La Verne is very proud of its new La Verne Experience program, which makes a nice marketing piece, but there is one La Verne Experience not covered an any of the brochures, but is common to every single student here: The La Verne Experience of an annual yearly tuition increase.
The Board of Trustees has approved a 4.9 percent tuition increase that will be implemented for the 2013-2014 academic year. Although it is not as much as last year’s 6.5 percent increase, it is still more then some students are able to pay.
Accumulating debt is part of many student expectations, but there is a limit to how much we should have to pay, and La Verne has hit its limit. Especially with the recent shortage in classes and increase in class sizes, not to mention the parking situation. When students are looking at colleges to attend, tuition is one of the factors that they take into consideration, so when a student says ‘yes’ to La Verne they say ‘yes’ to that amount, not thinking about an annual increase.
A solution the University refuses to consider is a grandfather clause in tuition policy, which some universities employ. This solution says that students will not be charged more than was originally laid out for them each year and will only have to pay a difference depending on lab fees or books needed for a course.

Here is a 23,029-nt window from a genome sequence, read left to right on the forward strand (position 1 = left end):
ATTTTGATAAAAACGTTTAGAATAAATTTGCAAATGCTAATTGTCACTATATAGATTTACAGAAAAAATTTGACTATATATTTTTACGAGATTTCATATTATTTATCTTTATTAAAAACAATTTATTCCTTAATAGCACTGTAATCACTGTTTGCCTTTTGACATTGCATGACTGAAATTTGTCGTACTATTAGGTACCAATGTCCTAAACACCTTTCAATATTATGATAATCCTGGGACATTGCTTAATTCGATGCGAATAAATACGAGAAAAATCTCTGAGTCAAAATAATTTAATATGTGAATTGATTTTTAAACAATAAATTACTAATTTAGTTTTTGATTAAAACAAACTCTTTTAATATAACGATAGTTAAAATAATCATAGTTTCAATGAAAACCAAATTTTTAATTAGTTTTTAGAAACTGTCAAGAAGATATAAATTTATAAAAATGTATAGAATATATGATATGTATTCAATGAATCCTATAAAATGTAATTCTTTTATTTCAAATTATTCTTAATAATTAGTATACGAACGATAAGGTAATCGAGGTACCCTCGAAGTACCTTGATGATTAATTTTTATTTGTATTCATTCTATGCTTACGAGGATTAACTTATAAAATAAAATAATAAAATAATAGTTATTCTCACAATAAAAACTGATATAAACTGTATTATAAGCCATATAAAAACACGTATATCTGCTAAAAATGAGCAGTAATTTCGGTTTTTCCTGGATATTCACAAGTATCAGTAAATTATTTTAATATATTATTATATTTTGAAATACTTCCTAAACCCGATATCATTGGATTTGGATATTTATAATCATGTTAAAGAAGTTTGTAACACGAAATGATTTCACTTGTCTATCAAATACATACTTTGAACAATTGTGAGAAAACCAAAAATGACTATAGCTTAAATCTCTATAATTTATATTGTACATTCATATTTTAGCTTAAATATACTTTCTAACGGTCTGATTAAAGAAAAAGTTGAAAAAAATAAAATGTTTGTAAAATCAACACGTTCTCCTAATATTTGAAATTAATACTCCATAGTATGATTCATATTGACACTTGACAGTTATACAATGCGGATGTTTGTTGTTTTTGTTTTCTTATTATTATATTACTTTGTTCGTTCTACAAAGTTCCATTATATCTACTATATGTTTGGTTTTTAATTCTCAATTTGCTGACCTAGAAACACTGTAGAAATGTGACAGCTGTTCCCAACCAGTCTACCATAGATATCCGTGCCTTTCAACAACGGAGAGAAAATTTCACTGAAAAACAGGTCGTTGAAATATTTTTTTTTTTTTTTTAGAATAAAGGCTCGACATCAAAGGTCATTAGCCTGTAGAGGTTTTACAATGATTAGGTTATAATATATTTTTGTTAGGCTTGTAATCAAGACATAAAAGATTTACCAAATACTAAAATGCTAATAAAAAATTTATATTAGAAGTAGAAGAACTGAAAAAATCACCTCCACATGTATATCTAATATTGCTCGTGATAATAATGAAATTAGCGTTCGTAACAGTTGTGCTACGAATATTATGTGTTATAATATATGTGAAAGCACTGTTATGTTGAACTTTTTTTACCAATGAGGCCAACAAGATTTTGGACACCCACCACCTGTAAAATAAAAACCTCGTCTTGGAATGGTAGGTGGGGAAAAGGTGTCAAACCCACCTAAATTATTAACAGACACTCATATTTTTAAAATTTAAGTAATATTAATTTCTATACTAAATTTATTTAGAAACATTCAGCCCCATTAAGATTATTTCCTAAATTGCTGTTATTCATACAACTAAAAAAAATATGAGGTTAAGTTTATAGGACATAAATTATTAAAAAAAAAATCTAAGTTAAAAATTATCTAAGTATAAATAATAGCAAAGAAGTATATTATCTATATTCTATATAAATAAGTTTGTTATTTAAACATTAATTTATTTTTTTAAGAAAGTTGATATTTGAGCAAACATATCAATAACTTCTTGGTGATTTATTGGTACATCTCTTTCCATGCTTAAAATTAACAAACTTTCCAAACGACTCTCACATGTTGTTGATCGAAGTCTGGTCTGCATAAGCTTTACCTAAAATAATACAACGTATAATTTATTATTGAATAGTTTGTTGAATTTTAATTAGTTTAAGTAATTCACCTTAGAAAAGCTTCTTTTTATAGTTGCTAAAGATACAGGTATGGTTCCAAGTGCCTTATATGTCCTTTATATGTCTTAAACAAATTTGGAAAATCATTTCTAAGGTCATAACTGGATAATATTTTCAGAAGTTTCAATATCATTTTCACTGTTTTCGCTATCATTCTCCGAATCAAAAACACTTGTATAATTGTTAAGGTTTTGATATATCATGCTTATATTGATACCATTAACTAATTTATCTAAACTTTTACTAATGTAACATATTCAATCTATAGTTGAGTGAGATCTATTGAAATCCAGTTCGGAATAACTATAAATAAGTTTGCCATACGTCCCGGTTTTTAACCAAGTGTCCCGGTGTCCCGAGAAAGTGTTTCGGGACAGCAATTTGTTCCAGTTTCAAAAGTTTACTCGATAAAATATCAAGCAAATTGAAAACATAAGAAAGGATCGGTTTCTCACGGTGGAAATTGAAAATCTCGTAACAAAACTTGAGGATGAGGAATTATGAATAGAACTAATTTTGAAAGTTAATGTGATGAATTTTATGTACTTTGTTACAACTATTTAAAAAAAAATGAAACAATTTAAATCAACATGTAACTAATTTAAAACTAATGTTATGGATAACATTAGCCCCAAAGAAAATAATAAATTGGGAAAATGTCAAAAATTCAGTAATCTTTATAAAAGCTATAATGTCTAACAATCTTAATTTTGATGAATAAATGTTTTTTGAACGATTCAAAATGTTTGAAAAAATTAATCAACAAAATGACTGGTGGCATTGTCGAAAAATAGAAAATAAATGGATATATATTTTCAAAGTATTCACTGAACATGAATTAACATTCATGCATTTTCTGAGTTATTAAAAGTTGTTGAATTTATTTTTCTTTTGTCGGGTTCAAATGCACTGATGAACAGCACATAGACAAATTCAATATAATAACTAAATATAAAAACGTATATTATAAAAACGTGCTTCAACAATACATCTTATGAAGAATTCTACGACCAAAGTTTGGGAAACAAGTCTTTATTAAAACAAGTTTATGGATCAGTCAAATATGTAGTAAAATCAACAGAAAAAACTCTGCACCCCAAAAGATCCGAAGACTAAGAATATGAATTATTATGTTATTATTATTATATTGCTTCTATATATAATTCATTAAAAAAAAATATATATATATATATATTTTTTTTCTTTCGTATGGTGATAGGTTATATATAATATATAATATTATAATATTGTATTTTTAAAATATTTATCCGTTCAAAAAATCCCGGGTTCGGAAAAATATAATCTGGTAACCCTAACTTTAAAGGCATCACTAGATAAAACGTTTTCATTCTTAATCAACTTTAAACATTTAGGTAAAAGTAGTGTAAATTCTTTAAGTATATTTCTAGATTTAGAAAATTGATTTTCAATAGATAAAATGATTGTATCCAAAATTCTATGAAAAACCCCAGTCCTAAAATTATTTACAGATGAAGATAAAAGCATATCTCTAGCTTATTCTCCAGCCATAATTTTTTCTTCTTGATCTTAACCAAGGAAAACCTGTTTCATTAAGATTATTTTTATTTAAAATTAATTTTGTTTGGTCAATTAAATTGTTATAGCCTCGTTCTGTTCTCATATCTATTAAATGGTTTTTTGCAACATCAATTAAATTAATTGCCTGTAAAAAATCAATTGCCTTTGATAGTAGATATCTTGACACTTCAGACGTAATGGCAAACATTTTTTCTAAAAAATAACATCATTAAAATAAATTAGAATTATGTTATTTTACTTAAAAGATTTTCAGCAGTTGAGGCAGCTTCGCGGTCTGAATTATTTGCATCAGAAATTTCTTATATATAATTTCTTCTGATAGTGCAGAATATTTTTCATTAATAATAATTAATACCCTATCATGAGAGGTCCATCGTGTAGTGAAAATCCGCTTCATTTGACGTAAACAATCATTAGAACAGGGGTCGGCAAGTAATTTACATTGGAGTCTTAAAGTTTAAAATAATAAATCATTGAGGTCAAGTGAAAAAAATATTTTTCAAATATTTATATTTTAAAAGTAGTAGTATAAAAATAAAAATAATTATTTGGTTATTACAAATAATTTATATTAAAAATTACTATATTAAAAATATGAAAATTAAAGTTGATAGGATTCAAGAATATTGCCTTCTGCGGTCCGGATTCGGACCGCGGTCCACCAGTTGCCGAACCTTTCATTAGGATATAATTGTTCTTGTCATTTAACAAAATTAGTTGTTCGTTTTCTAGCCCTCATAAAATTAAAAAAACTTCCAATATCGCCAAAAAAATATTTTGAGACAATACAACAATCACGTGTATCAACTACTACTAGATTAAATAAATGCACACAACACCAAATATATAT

For example, instead of just charging everyone the increase in tuition, Suffolk University in Boston grandfathers the tuition of the students that maintain a 3.6 grade point average or higher as a reward for their academics. If their GPA drops then they receive the increase.
This serves as an incentive for students to do better, raises University standings and saves students a few thousand dollars on their way to their degree. This process gives the university something to brag about and pushes students to do better.
Reasons behind La Verne’s increase include paying off the debt the University has accumulated because of Vista La Verne and the renovations to Ortmayer Stadium along with salaries for 15 new faculty members to help with the growing student population.
To help slow down the pace at which the school is growing, the University plans to bring in 600 new students compared to this year’s 637. This will possibly save 37 spots in classes, 37 parking spaces and 37 spots in housing. But is this enough?
Students who have been here long enough remember what it was like when the Campus Center was the new building in town and tuition was thousands of dollars less – with a substantially smaller population are left to wonder if it will ever be the same again, or will fond memories have to suffice.